First, thank you so much for what you do–it has already helped tremendously in the situation I’m writing about. I first found your name and website from Consumer Reports, which is why I trusted you from the outset–they’re one of the few consumer sources I trust to steer me well.
My best friend (yes, really, a friend, not me) is having severe credit card debt problems after a period where he had to use the cards after being laid off and having difficulty finding work and also unexpected medical bills that accumulated during his time off work. He has a balance hovering around $33,000.00. Using your suggestions I have helped him get reduced (temporary) finance charge percentages and have transferred some of the debt to lower interest cards (by calling his credit card companies and applying for zero percent cards), so his payments are paying down the debt better than they were. He’s paying MUCH less in finance charges at this point (thanks to you!).
The problem is, while he is currently able to make the monthly payments (and, ironically, he has a spectacularly positive payment record–he has NO late payment history at all) he is BARELY able to do so–his new job pays just enough for rent, food, basic supplies, and his credit card payments (he lives and works in an urban area and does not have/need a car), but the fact that he has no margin for saving money or paying down the balances (beyond the minimum payments) is setting him up for even more problems down the road.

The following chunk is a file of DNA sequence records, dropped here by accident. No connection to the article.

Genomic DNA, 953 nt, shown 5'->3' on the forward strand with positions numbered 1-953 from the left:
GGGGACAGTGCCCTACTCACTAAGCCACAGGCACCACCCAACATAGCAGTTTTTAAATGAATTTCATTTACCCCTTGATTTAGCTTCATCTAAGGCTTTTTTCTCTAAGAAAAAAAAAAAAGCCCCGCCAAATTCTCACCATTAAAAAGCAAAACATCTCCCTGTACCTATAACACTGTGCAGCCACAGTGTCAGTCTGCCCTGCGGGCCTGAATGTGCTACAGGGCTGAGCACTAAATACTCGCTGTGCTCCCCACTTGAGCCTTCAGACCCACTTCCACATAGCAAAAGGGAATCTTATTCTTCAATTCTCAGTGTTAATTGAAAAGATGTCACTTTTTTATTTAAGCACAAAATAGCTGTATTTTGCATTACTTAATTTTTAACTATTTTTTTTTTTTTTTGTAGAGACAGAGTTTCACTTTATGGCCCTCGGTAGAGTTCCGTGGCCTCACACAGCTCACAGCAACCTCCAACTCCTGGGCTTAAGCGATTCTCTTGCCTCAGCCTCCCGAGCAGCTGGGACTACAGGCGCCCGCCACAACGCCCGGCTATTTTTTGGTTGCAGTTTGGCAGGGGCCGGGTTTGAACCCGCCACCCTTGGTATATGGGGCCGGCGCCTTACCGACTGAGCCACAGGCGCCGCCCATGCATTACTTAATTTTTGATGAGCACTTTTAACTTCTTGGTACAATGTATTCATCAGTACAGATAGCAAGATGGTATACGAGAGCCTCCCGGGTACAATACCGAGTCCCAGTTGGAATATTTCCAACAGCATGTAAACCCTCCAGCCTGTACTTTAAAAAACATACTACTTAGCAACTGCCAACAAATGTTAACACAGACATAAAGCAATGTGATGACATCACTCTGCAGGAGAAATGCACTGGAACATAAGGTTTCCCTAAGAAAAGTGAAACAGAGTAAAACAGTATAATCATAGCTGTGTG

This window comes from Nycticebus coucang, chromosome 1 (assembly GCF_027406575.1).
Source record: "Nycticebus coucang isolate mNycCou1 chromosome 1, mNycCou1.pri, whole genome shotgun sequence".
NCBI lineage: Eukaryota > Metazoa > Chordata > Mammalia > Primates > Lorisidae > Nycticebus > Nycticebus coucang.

Should he seek credit counseling or debt reduction? He doesn’t really qualify, from what I’ve read at your site, for debt reduction because he’s not delinquent with his payments at this point.
The pressure from all this is really dragging him down, and he keeps plugging away at his new job (he’s been there almost a year now, and he’s well-loved there) but really does feel as though he’s just treading water, not really advancing. Plus he literally has no “spending money” beyond the basics, which also wears on him.
Any suggestions you can offer would be GREATLY appreciated by me as well, as it’s tough to watch a good friend (or anyone, for that matter) go through this.
He has very solid values and wants to do the right thing and pay this off, but he fears he never will be able to (he’s 46, by the way).
You’re welcome. Glad to hear that DebtSmart.com is helping.
It’s great that you’re helping your friend with his finances. I always tried to help my friends if they asked, and that’s how I got started writing about credit cards and debt management.
Moving all his debt to zero percent is the best place to start. That’s the most efficient action to take because you save the maximum amount of cash in the least time by negotiating with banks. And if that doesn’t work, then transferring to new cards with low rates is next. (My recommended card list is at https://www.debtsmart.com/cards/.)